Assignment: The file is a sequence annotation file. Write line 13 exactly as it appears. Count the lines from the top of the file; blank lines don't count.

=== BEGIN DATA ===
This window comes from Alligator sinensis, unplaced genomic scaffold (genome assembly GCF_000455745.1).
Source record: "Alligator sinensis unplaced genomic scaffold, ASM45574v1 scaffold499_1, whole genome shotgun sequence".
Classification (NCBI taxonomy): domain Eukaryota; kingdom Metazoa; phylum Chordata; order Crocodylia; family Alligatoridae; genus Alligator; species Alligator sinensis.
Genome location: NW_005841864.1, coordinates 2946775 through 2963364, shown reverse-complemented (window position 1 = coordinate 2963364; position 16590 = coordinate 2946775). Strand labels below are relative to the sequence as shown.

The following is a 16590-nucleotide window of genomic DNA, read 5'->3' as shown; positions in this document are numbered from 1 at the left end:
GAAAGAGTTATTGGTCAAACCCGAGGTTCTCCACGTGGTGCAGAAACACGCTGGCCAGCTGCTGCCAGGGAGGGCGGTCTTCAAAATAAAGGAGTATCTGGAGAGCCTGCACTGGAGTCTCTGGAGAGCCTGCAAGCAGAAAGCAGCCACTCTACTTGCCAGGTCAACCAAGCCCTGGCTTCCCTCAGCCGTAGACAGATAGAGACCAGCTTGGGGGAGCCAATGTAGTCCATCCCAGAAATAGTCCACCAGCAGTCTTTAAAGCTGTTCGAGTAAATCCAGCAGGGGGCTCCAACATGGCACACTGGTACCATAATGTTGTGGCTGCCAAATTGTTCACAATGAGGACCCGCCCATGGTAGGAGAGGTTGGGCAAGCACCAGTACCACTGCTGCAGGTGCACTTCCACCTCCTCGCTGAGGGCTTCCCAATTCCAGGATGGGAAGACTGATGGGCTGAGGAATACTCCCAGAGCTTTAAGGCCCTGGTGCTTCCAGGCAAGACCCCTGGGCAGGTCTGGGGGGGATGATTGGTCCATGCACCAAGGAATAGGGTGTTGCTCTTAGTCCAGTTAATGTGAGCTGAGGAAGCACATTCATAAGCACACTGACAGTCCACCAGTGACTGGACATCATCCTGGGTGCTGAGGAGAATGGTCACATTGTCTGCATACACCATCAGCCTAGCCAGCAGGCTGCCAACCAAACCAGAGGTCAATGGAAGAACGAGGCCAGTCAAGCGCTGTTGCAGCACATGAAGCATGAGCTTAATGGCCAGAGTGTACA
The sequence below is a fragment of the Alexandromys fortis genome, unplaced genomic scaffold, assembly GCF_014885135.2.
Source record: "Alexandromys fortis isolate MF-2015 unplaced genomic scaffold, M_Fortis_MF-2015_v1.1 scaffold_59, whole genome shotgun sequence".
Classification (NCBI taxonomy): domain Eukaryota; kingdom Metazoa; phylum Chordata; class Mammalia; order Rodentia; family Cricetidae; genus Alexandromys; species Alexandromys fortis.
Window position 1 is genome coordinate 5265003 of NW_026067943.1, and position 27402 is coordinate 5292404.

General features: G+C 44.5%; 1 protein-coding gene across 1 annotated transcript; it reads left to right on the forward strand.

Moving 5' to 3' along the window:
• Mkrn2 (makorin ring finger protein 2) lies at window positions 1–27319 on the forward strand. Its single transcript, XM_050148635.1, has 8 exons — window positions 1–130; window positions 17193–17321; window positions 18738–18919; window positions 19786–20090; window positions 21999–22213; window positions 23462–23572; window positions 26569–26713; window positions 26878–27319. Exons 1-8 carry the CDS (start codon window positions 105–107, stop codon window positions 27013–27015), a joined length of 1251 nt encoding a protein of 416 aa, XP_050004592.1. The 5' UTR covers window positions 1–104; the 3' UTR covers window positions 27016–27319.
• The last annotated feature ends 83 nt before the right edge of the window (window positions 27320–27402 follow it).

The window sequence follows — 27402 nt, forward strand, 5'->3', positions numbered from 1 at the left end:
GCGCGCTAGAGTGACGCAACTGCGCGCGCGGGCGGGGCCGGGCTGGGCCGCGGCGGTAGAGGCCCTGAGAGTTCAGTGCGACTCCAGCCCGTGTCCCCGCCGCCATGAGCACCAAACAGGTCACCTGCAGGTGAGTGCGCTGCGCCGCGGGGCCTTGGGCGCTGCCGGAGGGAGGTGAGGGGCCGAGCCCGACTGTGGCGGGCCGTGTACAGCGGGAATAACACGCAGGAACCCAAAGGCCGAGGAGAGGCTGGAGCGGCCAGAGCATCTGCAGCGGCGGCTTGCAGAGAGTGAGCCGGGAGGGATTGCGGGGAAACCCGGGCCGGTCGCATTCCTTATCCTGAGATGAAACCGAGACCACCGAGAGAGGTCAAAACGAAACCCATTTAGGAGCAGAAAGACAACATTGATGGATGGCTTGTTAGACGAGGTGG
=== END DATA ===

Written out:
• Mkrn2 (makorin ring finger protein 2) lies at window positions 1–27319 on the forward strand. Its single transcript, XM_050148635.1, has 8 exons — window positions 1–130; window positions 17193–17321; window positions 18738–18919; window positions 19786–20090; window positions 21999–22213; window positions 23462–23572; window positions 26569–26713; window positions 26878–27319. Exons 1-8 carry the CDS (start codon window positions 105–107, stop codon window positions 27013–27015), a joined length of 1251 nt encoding a protein of 416 aa, XP_050004592.1. The 5' UTR covers window positions 1–104; the 3' UTR covers window positions 27016–27319.